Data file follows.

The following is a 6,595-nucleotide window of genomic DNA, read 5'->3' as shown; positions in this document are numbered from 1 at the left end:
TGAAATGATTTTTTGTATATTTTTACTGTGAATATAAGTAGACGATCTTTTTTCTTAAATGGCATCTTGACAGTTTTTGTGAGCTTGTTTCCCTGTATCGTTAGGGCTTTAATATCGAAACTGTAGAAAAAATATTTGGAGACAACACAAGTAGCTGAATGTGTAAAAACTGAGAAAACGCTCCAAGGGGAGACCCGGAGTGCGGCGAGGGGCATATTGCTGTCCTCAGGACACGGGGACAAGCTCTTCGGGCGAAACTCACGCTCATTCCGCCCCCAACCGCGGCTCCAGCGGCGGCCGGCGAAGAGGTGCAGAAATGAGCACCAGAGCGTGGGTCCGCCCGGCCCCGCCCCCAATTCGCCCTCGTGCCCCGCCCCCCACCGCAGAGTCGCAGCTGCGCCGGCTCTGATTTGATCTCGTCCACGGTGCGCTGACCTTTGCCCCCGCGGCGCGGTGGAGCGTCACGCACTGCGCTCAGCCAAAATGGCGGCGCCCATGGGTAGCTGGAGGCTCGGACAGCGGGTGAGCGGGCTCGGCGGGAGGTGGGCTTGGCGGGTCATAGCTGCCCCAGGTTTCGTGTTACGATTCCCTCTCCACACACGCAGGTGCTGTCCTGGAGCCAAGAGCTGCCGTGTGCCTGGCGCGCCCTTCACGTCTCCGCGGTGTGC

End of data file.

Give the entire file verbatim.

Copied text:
The following is a 6,595-nucleotide window of genomic DNA, read 5'->3' as shown; positions in this document are numbered from 1 at the left end:
TGAAATGATTTTTTGTATATTTTTACTGTGAATATAAGTAGACGATCTTTTTTCTTAAATGGCATCTTGACAGTTTTTGTGAGCTTGTTTCCCTGTATCGTTAGGGCTTTAATATCGAAACTGTAGAAAAAATATTTGGAGACAACACAAGTAGCTGAATGTGTAAAAACTGAGAAAACGCTCCAAGGGGAGACCCGGAGTGCGGCGAGGGGCATATTGCTGTCCTCAGGACACGGGGACAAGCTCTTCGGGCGAAACTCACGCTCATTCCGCCCCCAACCGCGGCTCCAGCGGCGGCCGGCGAAGAGGTGCAGAAATGAGCACCAGAGCGTGGGTCCGCCCGGCCCCGCCCCCAATTCGCCCTCGTGCCCCGCCCCCCACCGCAGAGTCGCAGCTGCGCCGGCTCTGATTTGATCTCGTCCACGGTGCGCTGACCTTTGCCCCCGCGGCGCGGTGGAGCGTCACGCACTGCGCTCAGCCAAAATGGCGGCGCCCATGGGTAGCTGGAGGCTCGGACAGCGGGTGAGCGGGCTCGGCGGGAGGTGGGCTTGGCGGGTCATAGCTGCCCCAGGTTTCGTGTTACGATTCCCTCTCCACACACGCAGGTGCTGTCCTGGAGCCAAGAGCTGCCGTGTGCCTGGCGCGCCCTTCACGTCTCCGCGGTGTGC